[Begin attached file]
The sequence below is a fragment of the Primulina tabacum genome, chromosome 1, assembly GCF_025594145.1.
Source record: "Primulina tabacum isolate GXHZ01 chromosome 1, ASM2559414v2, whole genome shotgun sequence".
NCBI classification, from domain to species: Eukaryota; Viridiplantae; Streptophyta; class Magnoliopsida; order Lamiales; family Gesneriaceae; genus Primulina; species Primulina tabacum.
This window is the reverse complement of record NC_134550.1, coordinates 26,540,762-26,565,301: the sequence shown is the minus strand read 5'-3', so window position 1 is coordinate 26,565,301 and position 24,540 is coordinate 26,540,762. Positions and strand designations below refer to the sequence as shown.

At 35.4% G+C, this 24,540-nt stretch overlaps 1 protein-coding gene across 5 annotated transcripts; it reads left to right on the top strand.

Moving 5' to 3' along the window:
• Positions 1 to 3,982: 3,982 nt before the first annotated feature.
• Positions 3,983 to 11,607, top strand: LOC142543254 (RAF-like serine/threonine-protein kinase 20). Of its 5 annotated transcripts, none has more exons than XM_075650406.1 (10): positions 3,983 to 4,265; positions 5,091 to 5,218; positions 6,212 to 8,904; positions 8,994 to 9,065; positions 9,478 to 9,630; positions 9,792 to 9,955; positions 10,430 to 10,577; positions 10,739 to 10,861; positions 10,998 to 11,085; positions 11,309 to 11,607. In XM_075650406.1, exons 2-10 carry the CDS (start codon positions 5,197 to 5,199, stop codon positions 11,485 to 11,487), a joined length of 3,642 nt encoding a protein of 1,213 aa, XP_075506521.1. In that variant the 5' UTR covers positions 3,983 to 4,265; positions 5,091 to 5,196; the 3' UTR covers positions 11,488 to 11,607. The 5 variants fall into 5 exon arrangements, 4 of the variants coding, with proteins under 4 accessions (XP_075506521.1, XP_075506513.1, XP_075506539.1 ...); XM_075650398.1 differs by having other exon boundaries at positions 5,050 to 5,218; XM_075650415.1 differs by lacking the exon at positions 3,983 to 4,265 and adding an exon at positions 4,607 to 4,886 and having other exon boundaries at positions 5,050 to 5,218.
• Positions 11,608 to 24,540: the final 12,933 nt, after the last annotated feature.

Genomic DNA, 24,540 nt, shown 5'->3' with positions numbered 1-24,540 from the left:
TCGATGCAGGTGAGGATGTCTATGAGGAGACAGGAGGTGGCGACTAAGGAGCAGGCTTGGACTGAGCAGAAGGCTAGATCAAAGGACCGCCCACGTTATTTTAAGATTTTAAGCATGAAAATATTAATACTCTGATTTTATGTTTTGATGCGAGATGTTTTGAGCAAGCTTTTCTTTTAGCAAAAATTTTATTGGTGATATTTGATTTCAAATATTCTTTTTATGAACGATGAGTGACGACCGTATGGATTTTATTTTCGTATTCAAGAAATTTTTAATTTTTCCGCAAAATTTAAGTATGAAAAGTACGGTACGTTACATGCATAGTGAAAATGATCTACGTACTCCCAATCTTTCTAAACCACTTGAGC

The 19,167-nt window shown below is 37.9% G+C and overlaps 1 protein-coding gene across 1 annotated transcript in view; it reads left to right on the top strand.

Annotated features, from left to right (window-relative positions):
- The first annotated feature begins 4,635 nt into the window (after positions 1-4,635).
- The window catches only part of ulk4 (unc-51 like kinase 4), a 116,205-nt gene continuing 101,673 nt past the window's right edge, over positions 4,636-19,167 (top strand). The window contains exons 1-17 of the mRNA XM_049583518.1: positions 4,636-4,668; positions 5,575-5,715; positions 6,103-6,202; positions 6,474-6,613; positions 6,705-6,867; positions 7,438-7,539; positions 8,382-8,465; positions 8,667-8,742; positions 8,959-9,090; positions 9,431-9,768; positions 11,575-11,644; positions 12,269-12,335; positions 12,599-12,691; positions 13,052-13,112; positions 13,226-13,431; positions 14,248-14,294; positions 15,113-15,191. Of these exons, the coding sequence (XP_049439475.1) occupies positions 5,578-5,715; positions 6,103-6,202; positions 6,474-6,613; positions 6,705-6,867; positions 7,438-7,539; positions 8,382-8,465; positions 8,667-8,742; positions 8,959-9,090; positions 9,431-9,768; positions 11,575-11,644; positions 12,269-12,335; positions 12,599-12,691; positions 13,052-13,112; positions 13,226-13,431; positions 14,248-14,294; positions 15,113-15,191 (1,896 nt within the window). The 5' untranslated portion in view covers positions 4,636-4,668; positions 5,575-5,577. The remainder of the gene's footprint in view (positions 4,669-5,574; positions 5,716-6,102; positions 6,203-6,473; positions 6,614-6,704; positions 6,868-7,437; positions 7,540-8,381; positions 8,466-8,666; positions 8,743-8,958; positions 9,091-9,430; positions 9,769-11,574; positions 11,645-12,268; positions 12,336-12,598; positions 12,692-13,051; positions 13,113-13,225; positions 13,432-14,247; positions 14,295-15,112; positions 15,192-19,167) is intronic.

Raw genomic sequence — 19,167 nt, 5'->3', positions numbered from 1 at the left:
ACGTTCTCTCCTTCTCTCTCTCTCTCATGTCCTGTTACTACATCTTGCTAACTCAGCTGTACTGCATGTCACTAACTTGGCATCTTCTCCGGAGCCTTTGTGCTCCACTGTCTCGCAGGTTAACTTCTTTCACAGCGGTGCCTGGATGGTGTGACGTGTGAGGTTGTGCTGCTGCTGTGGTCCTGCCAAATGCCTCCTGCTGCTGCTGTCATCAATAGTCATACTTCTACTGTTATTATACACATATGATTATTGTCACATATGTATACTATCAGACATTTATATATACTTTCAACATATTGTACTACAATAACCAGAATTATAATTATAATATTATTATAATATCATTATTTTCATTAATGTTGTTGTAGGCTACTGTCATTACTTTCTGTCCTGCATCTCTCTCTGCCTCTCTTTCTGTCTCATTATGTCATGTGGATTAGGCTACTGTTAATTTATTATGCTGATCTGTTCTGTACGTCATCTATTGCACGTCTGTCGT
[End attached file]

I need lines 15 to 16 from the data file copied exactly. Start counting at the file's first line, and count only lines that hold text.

- The window catches only part of ulk4 (unc-51 like kinase 4), a 116,205-nt gene continuing 101,673 nt past the window's right edge, over positions 4,636-19,167 (top strand). The window contains exons 1-17 of the mRNA XM_049583518.1: positions 4,636-4,668; positions 5,575-5,715; positions 6,103-6,202; positions 6,474-6,613; positions 6,705-6,867; positions 7,438-7,539; positions 8,382-8,465; positions 8,667-8,742; positions 8,959-9,090; positions 9,431-9,768; positions 11,575-11,644; positions 12,269-12,335; positions 12,599-12,691; positions 13,052-13,112; positions 13,226-13,431; positions 14,248-14,294; positions 15,113-15,191. Of these exons, the coding sequence (XP_049439475.1) occupies positions 5,578-5,715; positions 6,103-6,202; positions 6,474-6,613; positions 6,705-6,867; positions 7,438-7,539; positions 8,382-8,465; positions 8,667-8,742; positions 8,959-9,090; positions 9,431-9,768; positions 11,575-11,644; positions 12,269-12,335; positions 12,599-12,691; positions 13,052-13,112; positions 13,226-13,431; positions 14,248-14,294; positions 15,113-15,191 (1,896 nt within the window). The 5' untranslated portion in view covers positions 4,636-4,668; positions 5,575-5,577. The remainder of the gene's footprint in view (positions 4,669-5,574; positions 5,716-6,102; positions 6,203-6,473; positions 6,614-6,704; positions 6,868-7,437; positions 7,540-8,381; positions 8,466-8,666; positions 8,743-8,958; positions 9,091-9,430; positions 9,769-11,574; positions 11,645-12,268; positions 12,336-12,598; positions 12,692-13,051; positions 13,113-13,225; positions 13,432-14,247; positions 14,295-15,112; positions 15,192-19,167) is intronic.

Raw genomic sequence — 19,167 nt, 5'->3', positions numbered from 1 at the left: